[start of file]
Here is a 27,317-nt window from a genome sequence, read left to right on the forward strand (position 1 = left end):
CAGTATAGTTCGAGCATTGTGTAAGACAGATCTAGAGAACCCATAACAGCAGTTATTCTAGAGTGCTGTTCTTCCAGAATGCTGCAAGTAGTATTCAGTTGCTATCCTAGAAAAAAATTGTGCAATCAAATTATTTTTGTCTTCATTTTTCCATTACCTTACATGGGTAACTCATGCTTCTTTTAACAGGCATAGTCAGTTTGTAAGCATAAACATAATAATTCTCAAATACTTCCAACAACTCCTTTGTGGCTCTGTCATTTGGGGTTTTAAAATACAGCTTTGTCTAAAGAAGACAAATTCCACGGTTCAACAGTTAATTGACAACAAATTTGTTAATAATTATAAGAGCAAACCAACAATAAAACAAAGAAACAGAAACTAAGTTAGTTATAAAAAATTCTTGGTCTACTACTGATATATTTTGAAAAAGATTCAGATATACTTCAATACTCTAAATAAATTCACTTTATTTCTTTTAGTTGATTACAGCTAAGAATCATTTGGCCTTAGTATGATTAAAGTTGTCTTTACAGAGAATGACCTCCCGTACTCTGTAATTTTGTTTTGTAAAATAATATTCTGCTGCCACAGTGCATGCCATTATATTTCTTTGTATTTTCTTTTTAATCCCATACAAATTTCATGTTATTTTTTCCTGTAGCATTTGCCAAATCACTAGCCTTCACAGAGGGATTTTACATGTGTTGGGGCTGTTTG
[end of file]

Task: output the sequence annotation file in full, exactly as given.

Here is a 27,317-nt window from a genome sequence, read left to right on the forward strand (position 1 = left end):
CAGTATAGTTCGAGCATTGTGTAAGACAGATCTAGAGAACCCATAACAGCAGTTATTCTAGAGTGCTGTTCTTCCAGAATGCTGCAAGTAGTATTCAGTTGCTATCCTAGAAAAAAATTGTGCAATCAAATTATTTTTGTCTTCATTTTTCCATTACCTTACATGGGTAACTCATGCTTCTTTTAACAGGCATAGTCAGTTTGTAAGCATAAACATAATAATTCTCAAATACTTCCAACAACTCCTTTGTGGCTCTGTCATTTGGGGTTTTAAAATACAGCTTTGTCTAAAGAAGACAAATTCCACGGTTCAACAGTTAATTGACAACAAATTTGTTAATAATTATAAGAGCAAACCAACAATAAAACAAAGAAACAGAAACTAAGTTAGTTATAAAAAATTCTTGGTCTACTACTGATATATTTTGAAAAAGATTCAGATATACTTCAATACTCTAAATAAATTCACTTTATTTCTTTTAGTTGATTACAGCTAAGAATCATTTGGCCTTAGTATGATTAAAGTTGTCTTTACAGAGAATGACCTCCCGTACTCTGTAATTTTGTTTTGTAAAATAATATTCTGCTGCCACAGTGCATGCCATTATATTTCTTTGTATTTTCTTTTTAATCCCATACAAATTTCATGTTATTTTTTCCTGTAGCATTTGCCAAATCACTAGCCTTCACAGAGGGATTTTACATGTGTTGGGGCTGTTTG